Crude oil prices were on the backfoot on Tuesday as the United States confirmed it will release pressure on fuel prices, with a loan of crude from emergency reserve stockpiles.
America is going to release some 50mln barrels of the black stuff in a co-ordinated move with China, Japan, India, South Korea and the UK in a bid to lower fuel prices and cool inflation.
Some 32mln of the 50mln barrels will comes from the US Strategic Petroleum Reserve, in so-called ‘swap’ deals, over the coming months whilst the other 18mln will be in the form of accelerated, previously agreed oil sales.
It’s the most significant release of US reserves without a backdrop of war and conflict.
The Biden Administration is reportedly prepared to take further steps, if needed, to keep a lid on prices.
Crude prices eased slightly, though market commentators noted that the short-term crude boost in supply would need to be returned into reserve in the future.
America’s move comes ahead of the next OPEC meeting, slated for early December, where the crude cartel will discuss their current output quotas, which have supported higher prices through much of 2021.
Some market commentators believe that the OPEC+ members (OPEC plus Russia) could change their current plans to raise volumes if large consumers (i.e. America and China) release reserves or if the pandemic further impacts demand.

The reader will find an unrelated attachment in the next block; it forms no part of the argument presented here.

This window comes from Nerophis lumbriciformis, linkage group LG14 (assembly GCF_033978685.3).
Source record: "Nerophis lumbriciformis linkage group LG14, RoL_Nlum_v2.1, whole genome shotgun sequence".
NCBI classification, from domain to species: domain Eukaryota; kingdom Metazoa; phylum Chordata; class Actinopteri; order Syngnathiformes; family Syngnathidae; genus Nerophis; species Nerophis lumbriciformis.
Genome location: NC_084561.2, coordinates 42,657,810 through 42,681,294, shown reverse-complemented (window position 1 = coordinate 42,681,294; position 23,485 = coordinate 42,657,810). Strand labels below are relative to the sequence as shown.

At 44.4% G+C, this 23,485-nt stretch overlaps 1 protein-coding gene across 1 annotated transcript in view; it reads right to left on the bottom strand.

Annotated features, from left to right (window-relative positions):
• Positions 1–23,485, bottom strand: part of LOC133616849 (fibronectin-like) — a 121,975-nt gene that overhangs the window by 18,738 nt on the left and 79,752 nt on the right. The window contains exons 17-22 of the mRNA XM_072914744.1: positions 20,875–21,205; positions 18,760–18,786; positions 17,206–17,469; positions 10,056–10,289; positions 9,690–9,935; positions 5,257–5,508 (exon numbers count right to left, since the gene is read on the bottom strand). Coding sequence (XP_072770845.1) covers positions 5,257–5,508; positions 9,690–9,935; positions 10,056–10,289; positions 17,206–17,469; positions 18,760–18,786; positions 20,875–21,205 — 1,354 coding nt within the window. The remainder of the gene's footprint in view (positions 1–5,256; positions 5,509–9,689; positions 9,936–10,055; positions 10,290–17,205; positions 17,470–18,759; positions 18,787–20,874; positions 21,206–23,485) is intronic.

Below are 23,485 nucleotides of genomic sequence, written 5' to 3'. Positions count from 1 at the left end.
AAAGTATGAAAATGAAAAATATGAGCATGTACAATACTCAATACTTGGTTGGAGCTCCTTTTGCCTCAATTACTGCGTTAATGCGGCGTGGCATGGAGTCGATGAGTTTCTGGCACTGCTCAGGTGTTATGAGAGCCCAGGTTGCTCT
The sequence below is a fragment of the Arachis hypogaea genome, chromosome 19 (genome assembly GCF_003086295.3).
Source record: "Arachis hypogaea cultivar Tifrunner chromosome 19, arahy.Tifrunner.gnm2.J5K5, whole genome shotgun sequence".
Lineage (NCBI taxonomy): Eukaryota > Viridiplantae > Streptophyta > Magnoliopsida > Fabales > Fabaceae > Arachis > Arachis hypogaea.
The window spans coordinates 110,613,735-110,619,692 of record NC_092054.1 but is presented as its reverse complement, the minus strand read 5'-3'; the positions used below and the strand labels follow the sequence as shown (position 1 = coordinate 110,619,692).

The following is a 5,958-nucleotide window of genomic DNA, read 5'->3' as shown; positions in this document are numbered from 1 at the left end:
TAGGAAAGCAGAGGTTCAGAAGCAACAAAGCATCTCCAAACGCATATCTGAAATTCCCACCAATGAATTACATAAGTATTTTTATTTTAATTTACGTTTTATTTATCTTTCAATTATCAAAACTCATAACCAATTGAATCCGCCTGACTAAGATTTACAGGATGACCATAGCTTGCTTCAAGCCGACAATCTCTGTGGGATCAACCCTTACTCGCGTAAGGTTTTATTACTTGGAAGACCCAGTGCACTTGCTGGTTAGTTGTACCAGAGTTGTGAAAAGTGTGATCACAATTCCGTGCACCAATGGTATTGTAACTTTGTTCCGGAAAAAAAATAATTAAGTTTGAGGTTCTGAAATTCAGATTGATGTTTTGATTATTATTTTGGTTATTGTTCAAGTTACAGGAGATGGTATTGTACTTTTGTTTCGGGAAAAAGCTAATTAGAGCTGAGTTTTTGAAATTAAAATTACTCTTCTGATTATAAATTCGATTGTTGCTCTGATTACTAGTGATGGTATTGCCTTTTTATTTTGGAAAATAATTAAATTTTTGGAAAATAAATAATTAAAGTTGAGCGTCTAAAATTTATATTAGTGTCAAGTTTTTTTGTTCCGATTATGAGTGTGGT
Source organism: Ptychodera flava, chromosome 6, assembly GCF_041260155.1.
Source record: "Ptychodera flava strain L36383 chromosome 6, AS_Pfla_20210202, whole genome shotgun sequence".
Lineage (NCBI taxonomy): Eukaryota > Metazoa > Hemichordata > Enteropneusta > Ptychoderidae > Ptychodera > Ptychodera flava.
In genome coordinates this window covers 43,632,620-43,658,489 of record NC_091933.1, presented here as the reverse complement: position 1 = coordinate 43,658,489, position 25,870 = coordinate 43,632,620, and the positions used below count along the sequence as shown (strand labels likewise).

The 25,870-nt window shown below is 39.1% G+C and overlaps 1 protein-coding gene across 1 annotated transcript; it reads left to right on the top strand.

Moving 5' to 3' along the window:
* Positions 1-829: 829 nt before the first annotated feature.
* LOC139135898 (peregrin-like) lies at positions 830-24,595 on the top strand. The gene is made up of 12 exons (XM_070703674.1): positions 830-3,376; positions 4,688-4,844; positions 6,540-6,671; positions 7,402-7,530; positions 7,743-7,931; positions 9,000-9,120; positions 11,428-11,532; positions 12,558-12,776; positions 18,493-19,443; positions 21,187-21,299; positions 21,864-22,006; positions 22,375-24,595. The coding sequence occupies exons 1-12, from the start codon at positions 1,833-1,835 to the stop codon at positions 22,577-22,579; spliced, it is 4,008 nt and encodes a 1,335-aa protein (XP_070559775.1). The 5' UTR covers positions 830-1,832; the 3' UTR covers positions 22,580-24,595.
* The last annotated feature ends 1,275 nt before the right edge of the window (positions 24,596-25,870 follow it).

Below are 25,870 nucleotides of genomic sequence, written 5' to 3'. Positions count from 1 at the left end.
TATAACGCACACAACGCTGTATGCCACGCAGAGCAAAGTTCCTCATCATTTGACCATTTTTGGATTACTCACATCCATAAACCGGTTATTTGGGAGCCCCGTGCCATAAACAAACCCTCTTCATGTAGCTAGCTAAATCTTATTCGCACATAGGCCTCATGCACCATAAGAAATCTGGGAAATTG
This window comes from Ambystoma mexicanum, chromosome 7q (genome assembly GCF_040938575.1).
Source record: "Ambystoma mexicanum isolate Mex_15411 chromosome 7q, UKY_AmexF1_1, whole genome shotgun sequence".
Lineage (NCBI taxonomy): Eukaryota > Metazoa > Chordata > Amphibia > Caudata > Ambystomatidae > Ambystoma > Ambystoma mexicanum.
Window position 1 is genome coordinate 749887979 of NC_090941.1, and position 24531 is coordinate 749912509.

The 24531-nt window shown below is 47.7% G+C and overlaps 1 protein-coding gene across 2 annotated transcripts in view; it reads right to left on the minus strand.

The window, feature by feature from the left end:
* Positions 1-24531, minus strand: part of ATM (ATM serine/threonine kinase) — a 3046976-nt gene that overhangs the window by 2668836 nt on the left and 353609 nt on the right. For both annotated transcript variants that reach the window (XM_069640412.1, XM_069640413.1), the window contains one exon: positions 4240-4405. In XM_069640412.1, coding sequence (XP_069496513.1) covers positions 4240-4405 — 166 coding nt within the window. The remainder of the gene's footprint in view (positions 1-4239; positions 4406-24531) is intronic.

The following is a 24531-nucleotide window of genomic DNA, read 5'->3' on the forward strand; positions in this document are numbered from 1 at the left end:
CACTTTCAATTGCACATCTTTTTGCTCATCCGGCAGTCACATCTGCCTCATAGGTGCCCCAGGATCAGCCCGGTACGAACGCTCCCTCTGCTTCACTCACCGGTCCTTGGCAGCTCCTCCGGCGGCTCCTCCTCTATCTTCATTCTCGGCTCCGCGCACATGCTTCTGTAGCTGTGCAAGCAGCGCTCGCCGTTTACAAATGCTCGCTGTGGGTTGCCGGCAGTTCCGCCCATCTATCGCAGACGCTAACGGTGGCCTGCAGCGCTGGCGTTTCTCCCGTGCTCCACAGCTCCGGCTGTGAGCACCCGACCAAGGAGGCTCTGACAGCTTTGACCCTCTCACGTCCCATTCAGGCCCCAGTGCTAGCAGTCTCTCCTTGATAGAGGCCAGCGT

Elsewhere, analysts at Barclays have given their outlook on oil prices into 2022 whilst highlighting that the market’s focal point is changing.
“For the past 18 months, we believe investors’ primary concern related to oil prices has been around demand. Supply was considered to be secondary,” Barclays analyst Lydia Rainforth said in a note. “However, demand has rebounded sharply from the pandemic to back above 99mn b/d, according to the IEA.
The analyst added: “For 2022, we cautiously assume an oil price of US$70/bl, roughly in line with this year.
“While this is below current prevailing prices and there is a chance prices could spike higher as demand recovers more quickly than supply, there remain downside factors that we think bear considering, including additional travel and industrial activity restrictions linked to stricter Covid measures that could potentially be enacted over the winter as well as the potential for supply to positively surprise.”
The Barclays analyst also said that there is some 5mln barrels of ‘spare capacity’ in the market and a lag in accessing additional production barrels may prove transitory, whilst noting that “the most impact to balances would likely come from the discretionary and hard to project actions of Saudi Arabia, the UAE, Kuwait and Russia”.